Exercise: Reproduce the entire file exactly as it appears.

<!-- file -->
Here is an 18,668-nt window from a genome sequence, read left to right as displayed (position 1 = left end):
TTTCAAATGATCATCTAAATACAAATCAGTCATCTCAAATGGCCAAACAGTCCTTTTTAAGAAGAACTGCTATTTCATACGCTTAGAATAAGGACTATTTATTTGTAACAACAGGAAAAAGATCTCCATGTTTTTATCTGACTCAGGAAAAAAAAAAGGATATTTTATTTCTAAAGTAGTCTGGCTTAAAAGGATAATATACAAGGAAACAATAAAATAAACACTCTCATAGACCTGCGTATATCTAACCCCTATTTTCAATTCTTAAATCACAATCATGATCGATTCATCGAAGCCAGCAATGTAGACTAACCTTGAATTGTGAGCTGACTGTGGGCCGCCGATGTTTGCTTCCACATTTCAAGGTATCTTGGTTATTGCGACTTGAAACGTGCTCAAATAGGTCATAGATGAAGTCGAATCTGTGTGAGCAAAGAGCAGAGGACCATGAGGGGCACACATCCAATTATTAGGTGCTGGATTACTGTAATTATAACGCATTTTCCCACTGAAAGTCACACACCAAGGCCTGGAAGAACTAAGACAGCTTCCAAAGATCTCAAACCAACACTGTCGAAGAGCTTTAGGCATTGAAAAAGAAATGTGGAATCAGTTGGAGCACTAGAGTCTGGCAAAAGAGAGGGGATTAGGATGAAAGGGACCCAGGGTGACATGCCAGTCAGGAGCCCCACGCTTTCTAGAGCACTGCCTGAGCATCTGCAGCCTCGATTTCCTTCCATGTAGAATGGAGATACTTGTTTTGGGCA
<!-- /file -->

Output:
Here is an 18,668-nt window from a genome sequence, read left to right as displayed (position 1 = left end):
TTTCAAATGATCATCTAAATACAAATCAGTCATCTCAAATGGCCAAACAGTCCTTTTTAAGAAGAACTGCTATTTCATACGCTTAGAATAAGGACTATTTATTTGTAACAACAGGAAAAAGATCTCCATGTTTTTATCTGACTCAGGAAAAAAAAAAGGATATTTTATTTCTAAAGTAGTCTGGCTTAAAAGGATAATATACAAGGAAACAATAAAATAAACACTCTCATAGACCTGCGTATATCTAACCCCTATTTTCAATTCTTAAATCACAATCATGATCGATTCATCGAAGCCAGCAATGTAGACTAACCTTGAATTGTGAGCTGACTGTGGGCCGCCGATGTTTGCTTCCACATTTCAAGGTATCTTGGTTATTGCGACTTGAAACGTGCTCAAATAGGTCATAGATGAAGTCGAATCTGTGTGAGCAAAGAGCAGAGGACCATGAGGGGCACACATCCAATTATTAGGTGCTGGATTACTGTAATTATAACGCATTTTCCCACTGAAAGTCACACACCAAGGCCTGGAAGAACTAAGACAGCTTCCAAAGATCTCAAACCAACACTGTCGAAGAGCTTTAGGCATTGAAAAAGAAATGTGGAATCAGTTGGAGCACTAGAGTCTGGCAAAAGAGAGGGGATTAGGATGAAAGGGACCCAGGGTGACATGCCAGTCAGGAGCCCCACGCTTTCTAGAGCACTGCCTGAGCATCTGCAGCCTCGATTTCCTTCCATGTAGAATGGAGATACTTGTTTTGGGCA